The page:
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Simultaneously Managing Projects and Guests' Expectations

Wednesday, May 14, 2014   (0 Comments)
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Written by Nick Janovich
Golf Course Superintendent, Oglebay Resort

If there is an area on your golf course that needs improvement there is a good chance that you have heard countless complaints about it. If you have taken on a project to make improvements, you have also probably received complaints about the "mess” you have made. It is a no-win situation for most golf course superintendents who are managing a course that needs renovations. Hearing the constant criticism about your property's shortcomings and attempts to fix them can be draining for both you and your assistant. 

First, do not take the criticisms personally. Easier said than done, right? Take a step back and realize that the criticism is likely about the golf course and not your skills. Most superintendents that I have met know what improvements are needed to take their property to the next level. It is not their skill or knowledge that holds them back-- it is lack of funding. When dealing with criticism like this it is easy to get defensive. Don't! Instead of jumping straight to total disagreement, creating confrontation, or making excuses find part of the criticism that you can agree with. Then ask yourself why the member is voicing a complaint. There is a good chance it originates from him/her not fully understanding the situation or scope of the project. Granted, there are those who complain seemingly to hear their own voice but many will understand the issue after a little discussion. Like most issues we face, a little communication at the onset of a project will go a long way. Golfers have certain expectations of the golf course and if those expectations are not going to be met then you absolutely must communicate that ahead of time.

Effectively communicating while managing a project is of the utmost importance. It is important to communicate up, down, and out. A weekly email update to directors, green committees, and boards are a given. Communicating outward to members and guests is easier than ever, too. With Facebook, Twitter, blogs, and email blasts superintendents can post real-time updates about the status of their projects. A few pictures are always nice too. We all know what a bunker looks like without sand in it but the general golfing public does not and that is the stuff they love! Do not forget that not everyone is active on social media or email. A simple one-page post in the clubhouse every week to update members on a project's progress is still needed. Perhaps the most important communication, in my opinion, is between you and your staff. Regularly scheduled crew meetings are a great way to talk about what has happened, what is going to happen, and how it can all be done better. Often times the staff working on projects will be asked questions and they should be able to answer them in general terms. Another available tool is project-management software. Most programs, and even some free ones, have the ability to communicate a project's progress to stakeholders. For those constantly juggling projects this type of software is a must-have.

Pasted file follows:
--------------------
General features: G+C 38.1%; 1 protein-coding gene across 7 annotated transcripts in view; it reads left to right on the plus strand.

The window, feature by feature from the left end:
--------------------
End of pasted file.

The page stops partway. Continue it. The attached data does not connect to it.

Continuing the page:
Part of this job is dealing with constant criticism from those who are likely uneducated on the topic. Our job is to better communicate the state of our course, our projects' progress, and golfers' expectations so that hopefully the criticisms come much less often. If you are constantly receiving negative feedback about a certain topic try to better communicate the issue to your stakeholders. A little effort to spread logical, truthful, and important information will pay dividends in the future. Everyone wants to see progress happening on the golf course but they do not want to be surprised by it.

Nick Janovich is a Golf Course Superintendent at Oglebay Resort in Wheeling, WV. He can be reached at or through his website:

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